In the enumeration of the descendants of Cham, a brief history of Nimrod is outlined. This included his actions, the countries he ruled etc. The Torah then relates that Ashur moved from that vicinity.
Rashi explains that Ashur saw that his children were listening to Nimrod’s call to rebel against Hashem, heaven forfend, by building a tower, and therefor he moved away. In other words, he wasn’t happy about the negative influence Nimrod was having on the vicinity so he left. ​
The posuk continues and tells us that his destination was Ninveh (amongst other cities). The posuk then describes Ninveh as a great city. Rashi comments that this means that Ninveh was a great city to Hashem.
It’s interesting to note that the same Ashur who left Nimrod’s company due to Nimrod’s negative position about Hashem, later built a city which was a great city to Hashem. It seems that Ashur, who was a descendant of Shaim, was of the opinion that those who were against Hashem were not good and his goal was to follow in Hashems ways. So following his bitachon goals, the city he built, Ninveh, was a great city-to Hashem.​​ ​​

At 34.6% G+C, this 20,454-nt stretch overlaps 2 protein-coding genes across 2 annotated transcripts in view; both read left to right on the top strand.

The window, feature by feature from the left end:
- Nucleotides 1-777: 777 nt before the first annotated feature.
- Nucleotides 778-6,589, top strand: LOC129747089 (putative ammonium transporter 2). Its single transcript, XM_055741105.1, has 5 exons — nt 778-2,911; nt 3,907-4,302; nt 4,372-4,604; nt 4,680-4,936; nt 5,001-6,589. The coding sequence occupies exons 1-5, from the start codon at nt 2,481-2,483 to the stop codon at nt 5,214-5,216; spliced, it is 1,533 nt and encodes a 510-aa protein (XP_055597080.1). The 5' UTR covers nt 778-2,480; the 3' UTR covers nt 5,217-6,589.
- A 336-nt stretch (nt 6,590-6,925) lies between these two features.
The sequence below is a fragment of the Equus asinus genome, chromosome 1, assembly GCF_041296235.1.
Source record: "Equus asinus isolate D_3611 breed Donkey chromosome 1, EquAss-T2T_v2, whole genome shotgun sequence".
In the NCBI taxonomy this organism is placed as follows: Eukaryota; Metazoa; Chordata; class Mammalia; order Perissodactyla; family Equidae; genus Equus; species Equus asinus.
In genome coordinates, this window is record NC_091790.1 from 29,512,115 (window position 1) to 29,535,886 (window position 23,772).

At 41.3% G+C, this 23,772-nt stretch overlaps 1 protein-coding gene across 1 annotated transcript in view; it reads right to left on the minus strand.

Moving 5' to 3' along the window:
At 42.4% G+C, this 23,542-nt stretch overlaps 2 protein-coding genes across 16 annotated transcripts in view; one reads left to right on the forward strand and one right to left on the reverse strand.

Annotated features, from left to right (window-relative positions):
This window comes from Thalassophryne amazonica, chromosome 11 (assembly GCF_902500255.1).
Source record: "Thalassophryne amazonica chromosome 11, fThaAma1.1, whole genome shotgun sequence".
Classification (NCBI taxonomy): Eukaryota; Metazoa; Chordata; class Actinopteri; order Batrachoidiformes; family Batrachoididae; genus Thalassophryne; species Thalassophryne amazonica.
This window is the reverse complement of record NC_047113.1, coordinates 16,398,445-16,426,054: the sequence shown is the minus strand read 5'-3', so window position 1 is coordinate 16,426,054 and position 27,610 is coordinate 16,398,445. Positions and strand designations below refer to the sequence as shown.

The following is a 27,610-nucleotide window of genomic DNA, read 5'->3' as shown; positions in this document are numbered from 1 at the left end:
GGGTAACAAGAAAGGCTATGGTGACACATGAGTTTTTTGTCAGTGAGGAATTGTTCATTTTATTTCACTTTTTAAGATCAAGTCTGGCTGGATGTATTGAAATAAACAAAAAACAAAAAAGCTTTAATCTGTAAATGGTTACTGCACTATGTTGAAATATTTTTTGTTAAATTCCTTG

This same great city that Ashur established is mentioned again in history in connection with Yonah HaNavi. The prophet was sent as an emissary to tell the inhabitants of Ninveh that they must repent from their evil ways or the city will be destroyed by Hashem. This happened many years after the establishment of the city, and the response to the warning was very accepting and positive. Everyone including the king repented to Hashem, and they were saved.
This well-known story is perhaps a sequel to the city’s establishment, and we will now discuss two events worthy of note.
One is that Hashem sent a Navi specifically to tell the people of Ninveh to do Teshuva. This was a city that was established on the foundations of desiring to do Hashem’s will and was thus given a chance to continue that way.
A second point is that the people responded to the Navi’s warnings and did Teshuva. Perhaps this is a sign of their descent from Shaim and Ashur. Not just anyone would take the navi’s warning so seriously. Perhaps this was in the merit of and due to the good influence of living in a locale that was founded on the belief that following Hashem, and ignoring those who oppose Him, is of primary importance.

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